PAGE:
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"Extreme Makeover" makes an extreme mess


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This is pretty depressing. More anti-reality TV fuel:
New York Daily News -
'Extreme' tragedy
Sunday, September 18th, 2005

LOS ANGELES - The producers of "Extreme Makeover" promised Deleese Williams "a Cinderella-like" fix for a deformed jaw, crooked teeth, droopy eyes and tiny boobs that would "transform her life and destiny."
But when the ABC reality show dumped the Texas mom the night before the life-changing plastic surgeries, it shattered her family's dream and triggered her sister Kellie McGee's suicide, says a bombshell lawsuit filed in L.A. Superior Court.

As part of the premakeover hype, producers coaxed McGee and other family members to trash Williams' looks on videotape, the suit alleges. When they suddenly pulled the plug on the project, and the promised "Hollywood smile like Cindy Crawford," a guilt-ridden McGee fell apart.

"Kellie could not live with the fact that she had said horrible things that hurt her sister. She fell to pieces. Four months later, she ended her life with an overdose of pills, alcohol and cocaine," said Wesley Cordova, a lawyer for Williams.

"This family is shredded. There is a human cost to this," Cordova said.

Williams, 30, and her husband, Mike, are raising McGee's two children, along with two kids of their own. The suit seeks unspecified money damages for breach of contract, intentional infliction of emotional distress and other offenses.

"Deleese is so hurt and humiliated, she won't leave the house now. She grocery shops at midnight," Cordova says.

ABC declined to comment on the allegations.

The show announcing Williams' selection for a mega makeover had already aired on Jan. 7, 2004, when the producers abruptly dropped her because the dental surgeon told them her recovery time would be longer than expected, Cordova said.

Williams was alone in a Los Angeles hotel room reading her pre-op instructions when a producer showed up and dashed her dream of a new life with a "pretty" face, the suit alleges.

"You will not be getting an extreme makeover after all. . . . Nothing. It doesn't fit in our time frame. You will have to go back to Texas tomorrow," the suit alleges she was coldly told.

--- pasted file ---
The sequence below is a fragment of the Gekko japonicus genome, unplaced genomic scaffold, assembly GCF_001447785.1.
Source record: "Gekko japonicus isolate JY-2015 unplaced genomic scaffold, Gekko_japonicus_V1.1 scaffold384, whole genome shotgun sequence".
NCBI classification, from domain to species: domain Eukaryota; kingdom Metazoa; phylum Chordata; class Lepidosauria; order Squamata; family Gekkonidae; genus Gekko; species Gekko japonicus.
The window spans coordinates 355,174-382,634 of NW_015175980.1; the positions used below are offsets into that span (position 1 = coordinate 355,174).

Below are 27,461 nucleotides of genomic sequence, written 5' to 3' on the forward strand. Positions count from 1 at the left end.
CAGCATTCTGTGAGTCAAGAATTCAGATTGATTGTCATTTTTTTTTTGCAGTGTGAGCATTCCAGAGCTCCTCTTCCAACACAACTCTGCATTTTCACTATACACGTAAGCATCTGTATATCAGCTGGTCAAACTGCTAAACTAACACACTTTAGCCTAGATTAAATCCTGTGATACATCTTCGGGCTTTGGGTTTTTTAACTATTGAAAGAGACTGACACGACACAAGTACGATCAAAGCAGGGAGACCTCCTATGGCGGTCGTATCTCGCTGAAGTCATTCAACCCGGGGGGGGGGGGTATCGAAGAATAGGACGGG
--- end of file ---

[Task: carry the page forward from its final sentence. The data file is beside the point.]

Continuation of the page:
Williams broke down sobbing: "How can I go back as ugly as I left? I was supposed to come home pretty," the suit says.

The 31-page complaint begins with the line "Deleese Williams is considered ugly."

It details a horrendous tale of pain and humiliation that began when she applied for the reality show in December 2003 and had to submit a "full body shot" video showing "all of the body parts that need help."

For years, Williams' friends and family "didn't notice or pretended not to notice" her homely looks, but once she got picked for the show, they were coached to focus on nothing but her physical flaws, the suit says.

In McGee's taped interview, she tried to play up her sister's good points. But the hard-nosed producers "peppered Kellie with questions about her childhood with the ugly Deleese . . . and repeatedly put words in her mouth," the suit says.

To please the producers, Williams' mother-in-law also laid it on thick. "She said things like 'I never believed my son would marry such an ugly woman.' " Cordova says.

The family's comments never aired on TV, but Williams, who was in an adjoining room, heard them all.

The experience ruined her family life.

"Now that she returned in the same condition in which she left, there were no secrets, no hidden feelings, no reward," the suit says.

McGee's "guilt was overwhelming." She OD'd on May 25, 2004, four months after the show's producers sent her sister packing.

"These programs are cheap to produce - there are no actors or screenwriters to pay. But there is a very high human cost," Cordova said.

The dark side of reality

LOS ANGELES - Warning: Reality TV may be hazardous to your health.

The suicide of a jilted "Extreme Makeover" contestant's sister isn't the first tragedy to strike the popular TV genre.

In February, a contestant for NBC's boxing reality show "The Contender" took his own life less than a month before the show's broadcast debut.

Najai Turpin, 23, sat in a parked car outside the West Philadelphia gym where he trained and shot himself in the head.

It was later revealed that Turpin had lost his make-or-break bout in Week 5 of the series and was disqualified.

Fight trainer Percy (Buster) Custus, who had known Turpin since he was 12, said the boxer enjoyed taping the show but seemed "troubled" afterward.

In 1995, the Chicago-based "Jenny Jones Show" turned deadly when one guest murdered another who had made a homosexual pass at him on the air.

Jon Schmitz, 24, went berserk after the stunt in which Scott Amedure, 32, revealed he had a "secret crush" on Schmitz and fantasized about tying him up for a "whipped cream and champagne" adventure. A shocked and humiliated Schmitz insisted "I'm 100% heterosexual" as the studio audience howled.

Three days later, Schmitz drove to Amedure's Pontiac, Mich., home and shot him twice in the chest with a shotgun.

Schmitz was convicted of second-degree murder in 1996, but the case was overturned.

At a 1999 retrial, Schmitz again was convicted and sentenced to serve at least 20 years in prison before parole eligibility.
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